Party People

Our daughter takes care of that little dog when her owner is traveling, which happens quite regularly. We've all fallen in love with little Nina, who spent Christmas last with us. On Saturday, while I was in Oakland, my daughter and her boyfriend had her dad over for dinner. Our girl deposited Nina on her dad's lap, and then took the picture. My camera-resistant husband was fondly obliging. Only his daughter could have captured this photo, and I love it.

My daughter, here holding Nina, was having a birthday party at a trendy club in Soho (she will turn 24 tomorrow). Before the party, in addition to her dad, she invited her sibs (brother and cousin) and their loves, as well as a couple of other friends over for dinner and to pre-game—which basically means they do drinks before they go out, because drinks in New York clubs are hella expensive, and shallow pocketed twenty somethings try to nurse one, at most two, for the night. Here's the pre-game crew, complete with my husband. If I hadn't been out of town, I wonder if he would have gotten in on the pre-clubbing action? The kids would probably have left us old fogies to keep each other company across the way. As it was, my man had a happening evening without me, though they did try to soften my FOMO* by sending me these pictures.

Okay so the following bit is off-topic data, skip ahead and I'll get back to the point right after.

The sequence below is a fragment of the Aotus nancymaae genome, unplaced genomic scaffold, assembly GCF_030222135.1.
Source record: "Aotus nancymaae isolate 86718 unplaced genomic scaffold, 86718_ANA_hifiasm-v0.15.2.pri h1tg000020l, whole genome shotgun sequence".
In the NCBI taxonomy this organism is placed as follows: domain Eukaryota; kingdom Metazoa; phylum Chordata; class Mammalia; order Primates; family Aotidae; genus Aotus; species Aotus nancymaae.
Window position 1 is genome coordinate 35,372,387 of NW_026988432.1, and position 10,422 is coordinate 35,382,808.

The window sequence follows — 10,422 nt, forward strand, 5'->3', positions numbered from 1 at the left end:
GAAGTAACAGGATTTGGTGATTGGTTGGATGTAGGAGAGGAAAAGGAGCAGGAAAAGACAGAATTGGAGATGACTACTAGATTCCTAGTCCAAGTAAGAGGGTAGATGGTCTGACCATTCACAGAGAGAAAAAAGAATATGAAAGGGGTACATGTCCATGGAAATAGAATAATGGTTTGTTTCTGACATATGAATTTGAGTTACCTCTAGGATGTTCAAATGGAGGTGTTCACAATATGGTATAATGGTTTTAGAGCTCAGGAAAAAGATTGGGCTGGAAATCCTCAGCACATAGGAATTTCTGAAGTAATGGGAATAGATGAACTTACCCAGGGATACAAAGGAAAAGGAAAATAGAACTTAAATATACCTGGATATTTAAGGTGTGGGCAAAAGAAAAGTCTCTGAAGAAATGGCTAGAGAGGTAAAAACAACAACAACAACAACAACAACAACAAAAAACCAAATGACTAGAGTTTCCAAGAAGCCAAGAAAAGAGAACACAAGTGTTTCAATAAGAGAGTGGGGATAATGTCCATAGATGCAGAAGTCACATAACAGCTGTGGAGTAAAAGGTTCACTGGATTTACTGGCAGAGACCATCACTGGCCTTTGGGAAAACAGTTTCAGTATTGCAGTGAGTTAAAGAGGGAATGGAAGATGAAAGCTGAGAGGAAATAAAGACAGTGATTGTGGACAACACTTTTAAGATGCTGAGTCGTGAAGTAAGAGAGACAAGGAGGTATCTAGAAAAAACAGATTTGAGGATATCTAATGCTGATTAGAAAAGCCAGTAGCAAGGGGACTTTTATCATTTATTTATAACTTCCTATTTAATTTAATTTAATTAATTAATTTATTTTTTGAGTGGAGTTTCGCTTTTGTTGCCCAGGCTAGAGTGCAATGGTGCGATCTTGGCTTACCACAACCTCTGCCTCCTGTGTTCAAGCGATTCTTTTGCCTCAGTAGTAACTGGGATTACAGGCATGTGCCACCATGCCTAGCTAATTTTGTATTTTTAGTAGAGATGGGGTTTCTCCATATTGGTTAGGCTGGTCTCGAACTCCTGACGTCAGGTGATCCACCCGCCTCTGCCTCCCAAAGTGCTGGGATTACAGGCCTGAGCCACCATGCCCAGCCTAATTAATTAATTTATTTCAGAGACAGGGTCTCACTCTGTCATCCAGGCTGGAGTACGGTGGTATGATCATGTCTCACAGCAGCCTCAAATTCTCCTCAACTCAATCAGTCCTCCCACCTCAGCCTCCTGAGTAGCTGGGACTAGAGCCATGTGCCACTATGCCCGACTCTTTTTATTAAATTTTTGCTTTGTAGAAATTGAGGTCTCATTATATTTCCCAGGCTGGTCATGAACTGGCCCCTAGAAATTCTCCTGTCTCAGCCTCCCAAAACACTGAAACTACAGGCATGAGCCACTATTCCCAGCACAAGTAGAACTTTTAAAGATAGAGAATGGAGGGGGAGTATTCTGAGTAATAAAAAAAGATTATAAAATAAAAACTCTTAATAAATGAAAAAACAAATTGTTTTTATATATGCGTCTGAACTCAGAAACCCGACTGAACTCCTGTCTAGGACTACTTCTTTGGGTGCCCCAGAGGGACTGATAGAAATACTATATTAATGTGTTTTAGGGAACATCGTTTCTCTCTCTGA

*FOMO = fear of missing out

Monday, March 26, 2018

The children are a brilliant fire

A century on this earth

Dr. Ellamae Simmons was born March 26, 1918. That makes her 100 years old today. We celebrated her in Oakland, California, this weekend, at the retirement residence that is now her home. After the speeches and toasts, the photographer for the event asked Ellamae's niece, "Why didn't you tell me I was photographing this amazing woman. She's like, the first in everything." Indeed, she was. The first black woman allergist and immunologist in the country, and, before she went to medical school on the GI Bill, one of eight army nurses chosen to integrate the US armed forces during World War II. The first black woman to live in the dorms at Ohio State, the first black woman physician at Kaiser, the first, the first, the first. She never met a closed door she didn't think she could shoulder open, usually with a twinkle in her eye, and a knowing deep down that she was worthy. Ellamae always made a way.